You get in your car. As you buy that early morning coffee, you consider the Starbucks workers who have better benefits than you. That latte doesn’t taste so good anymore. You get out of your ‘97 Geo to open the trunk that contains your professional life and grimace at the alumni sticker from the school where you got your master’s degree. You go to work and stay much later than planned – but there’s no overtime. You get back in your car. You drive, you drive, you drive – you park. Back to work. Passing offices, you try not to be jealous of their occupants as you set up your “conference table” at the public library. The meeting goes well. It feels good to make an impact. You’re a figurehead in your community, but you still feel misplaced. Driving home, it’s dark. There’s more work to do before bed.
“One of my early teaching jobs, I walked in the door and they handed me two sheets of paper and basically said, ‘Here, go teach this.’ One was a list of textbooks and the other was basically the name of my course – and that was it – that was all the support I got from the department,” said Mary Zambreno, assistant professor of English, about a former adjunct position.
In the 1980s, 20 percent of classes were taught by adjuncts – usually the kind who had day jobs and were just teaching courses at night to supplement their income. But in the past 10 years, adjuncts have been brought on en masse to reduce salary expenses, currently amounting to approximately 77 percent of the teaching staff here at Elmhurst College, according to a count of the staff directory.
Given Elmhurst’s current and ongoing deficits, adjuncts have become a tool to keep the school’s finances in line. Alzada Tipton, Dean of Faculty, approximates hiring an adjunct instead of a full-time faculty member can save the college $50,000 per year, when full-time benefits are factored in.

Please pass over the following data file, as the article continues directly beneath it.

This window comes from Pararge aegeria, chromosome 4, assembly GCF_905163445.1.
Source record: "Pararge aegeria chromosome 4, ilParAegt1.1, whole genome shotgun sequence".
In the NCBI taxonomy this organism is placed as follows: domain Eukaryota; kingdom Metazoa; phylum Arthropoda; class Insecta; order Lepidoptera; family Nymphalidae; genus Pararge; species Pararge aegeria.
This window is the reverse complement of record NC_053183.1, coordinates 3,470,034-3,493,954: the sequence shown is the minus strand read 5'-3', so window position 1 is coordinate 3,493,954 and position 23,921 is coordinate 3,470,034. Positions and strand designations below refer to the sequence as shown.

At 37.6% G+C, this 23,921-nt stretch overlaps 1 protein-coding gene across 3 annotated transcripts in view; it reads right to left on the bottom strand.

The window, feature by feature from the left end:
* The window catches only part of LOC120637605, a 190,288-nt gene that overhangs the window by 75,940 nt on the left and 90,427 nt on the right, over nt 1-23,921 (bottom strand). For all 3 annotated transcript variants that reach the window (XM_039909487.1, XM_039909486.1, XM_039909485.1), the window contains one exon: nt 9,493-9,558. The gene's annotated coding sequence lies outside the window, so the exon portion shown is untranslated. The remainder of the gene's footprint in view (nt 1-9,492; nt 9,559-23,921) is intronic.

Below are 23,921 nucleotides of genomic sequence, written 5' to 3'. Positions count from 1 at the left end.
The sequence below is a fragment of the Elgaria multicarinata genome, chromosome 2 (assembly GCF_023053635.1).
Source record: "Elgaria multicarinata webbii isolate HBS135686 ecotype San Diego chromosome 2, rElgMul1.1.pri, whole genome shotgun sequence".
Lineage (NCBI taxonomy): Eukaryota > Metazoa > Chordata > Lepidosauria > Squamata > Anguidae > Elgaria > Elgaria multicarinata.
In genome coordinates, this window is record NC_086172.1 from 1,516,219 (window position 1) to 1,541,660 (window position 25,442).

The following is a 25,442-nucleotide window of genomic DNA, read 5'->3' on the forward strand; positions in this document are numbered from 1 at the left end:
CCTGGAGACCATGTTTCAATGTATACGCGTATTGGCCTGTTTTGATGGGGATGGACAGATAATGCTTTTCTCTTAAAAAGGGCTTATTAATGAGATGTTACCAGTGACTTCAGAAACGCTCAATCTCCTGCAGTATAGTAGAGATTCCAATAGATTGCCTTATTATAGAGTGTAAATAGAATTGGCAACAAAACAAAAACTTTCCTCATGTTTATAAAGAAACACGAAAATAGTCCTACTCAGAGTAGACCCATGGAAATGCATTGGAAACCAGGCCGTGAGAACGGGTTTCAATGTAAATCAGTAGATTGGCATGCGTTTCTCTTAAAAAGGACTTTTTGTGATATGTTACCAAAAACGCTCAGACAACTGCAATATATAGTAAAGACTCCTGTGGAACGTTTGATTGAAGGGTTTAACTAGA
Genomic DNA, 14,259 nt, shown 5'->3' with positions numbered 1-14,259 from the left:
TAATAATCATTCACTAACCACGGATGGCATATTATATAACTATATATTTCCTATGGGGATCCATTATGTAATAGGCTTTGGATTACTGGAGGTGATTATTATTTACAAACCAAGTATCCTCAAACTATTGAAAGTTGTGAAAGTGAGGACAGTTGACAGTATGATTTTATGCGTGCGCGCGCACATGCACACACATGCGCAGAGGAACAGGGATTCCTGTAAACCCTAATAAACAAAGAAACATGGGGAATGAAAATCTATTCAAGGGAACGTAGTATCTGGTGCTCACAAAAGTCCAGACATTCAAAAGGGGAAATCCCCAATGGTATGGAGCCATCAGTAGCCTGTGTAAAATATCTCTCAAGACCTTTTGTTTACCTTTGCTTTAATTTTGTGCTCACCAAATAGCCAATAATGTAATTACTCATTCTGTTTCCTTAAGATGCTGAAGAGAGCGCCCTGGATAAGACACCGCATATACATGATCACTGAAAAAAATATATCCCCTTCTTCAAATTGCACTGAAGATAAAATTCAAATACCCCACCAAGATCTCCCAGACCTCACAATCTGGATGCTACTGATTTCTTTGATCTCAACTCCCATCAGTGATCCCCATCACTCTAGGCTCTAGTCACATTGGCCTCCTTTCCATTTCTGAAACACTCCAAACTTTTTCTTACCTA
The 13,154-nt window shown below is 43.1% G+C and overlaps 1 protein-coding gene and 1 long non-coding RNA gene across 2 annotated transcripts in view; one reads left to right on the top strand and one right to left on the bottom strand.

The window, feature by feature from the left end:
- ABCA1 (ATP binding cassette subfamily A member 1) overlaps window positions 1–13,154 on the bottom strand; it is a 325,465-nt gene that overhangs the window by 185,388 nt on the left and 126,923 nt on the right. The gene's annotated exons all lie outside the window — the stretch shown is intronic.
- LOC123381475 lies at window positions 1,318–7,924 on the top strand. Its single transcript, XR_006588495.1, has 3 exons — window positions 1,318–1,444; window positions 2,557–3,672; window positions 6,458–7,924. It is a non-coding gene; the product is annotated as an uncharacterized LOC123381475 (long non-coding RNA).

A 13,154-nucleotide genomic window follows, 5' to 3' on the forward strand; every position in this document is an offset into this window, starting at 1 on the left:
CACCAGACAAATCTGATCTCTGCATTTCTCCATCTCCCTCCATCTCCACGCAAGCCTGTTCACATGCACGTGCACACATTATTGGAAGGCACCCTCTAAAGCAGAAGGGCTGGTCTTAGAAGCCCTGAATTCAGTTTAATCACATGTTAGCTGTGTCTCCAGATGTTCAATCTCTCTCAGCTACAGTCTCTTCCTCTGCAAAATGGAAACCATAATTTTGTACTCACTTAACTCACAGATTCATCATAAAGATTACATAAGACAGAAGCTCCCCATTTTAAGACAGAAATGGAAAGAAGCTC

Adjuncts are hired on a per-course basis for a $3,000 – $3,500 stipend, totaling an average of $25,000 per year – $28,000 less than the average graduate with a master’s degree. In addition to the low wages, adjuncts deal with the stress of constantly fluctuating employment. “There is no stability for the adjunct teaching staff. They may be here next semester; they may not,” said former adjunct professor Michael Tolhurst, who experienced this instability first hand.
Keeping adjuncts contractually at bay allows colleges to offer jobs on a class-by-class basis. Meaning if a department decides to switch focuses – for example, from jazz to classical in the music department – every adjunct that specializes in jazz could easily be let go in order to make room for more classical instructors.
This also means if not enough students sign up for a specific class, adjuncts are the first to hit the chopping block.
“For tenured staff, or even somebody who is professional track like me, if they run short a course or if they only need me to teach two courses instead of three, they either have to find me another course, or pay me anyway,” said Zambreno. “Whereas with adjuncts, they can say, ‘Oh well, I’m sorry we only have two courses for you this year.’”
Given the volatile nature of adjunct employment on any given campus, many adjuncts teach courses at a handful of other institutions to pad their individual job security. “There are people teaching at Elmhurst who are teaching at three or four other schools at the same time. That’s a tremendous challenge – balancing schedules and keeping everything straight,” Zambreno said. “But at least that way you’re pretty sure you’re gonna have somewhere to work [next semester].” This daily migration can be detrimental to an adjunct’s eligibility to qualify for tenure, however.
Schools review applicants on the basis of teaching, scholarship, and service – but when an adjunct spends all their time trying to make ends meet by teaching an overload of courses (four or more), scholarship and service fall to the wayside.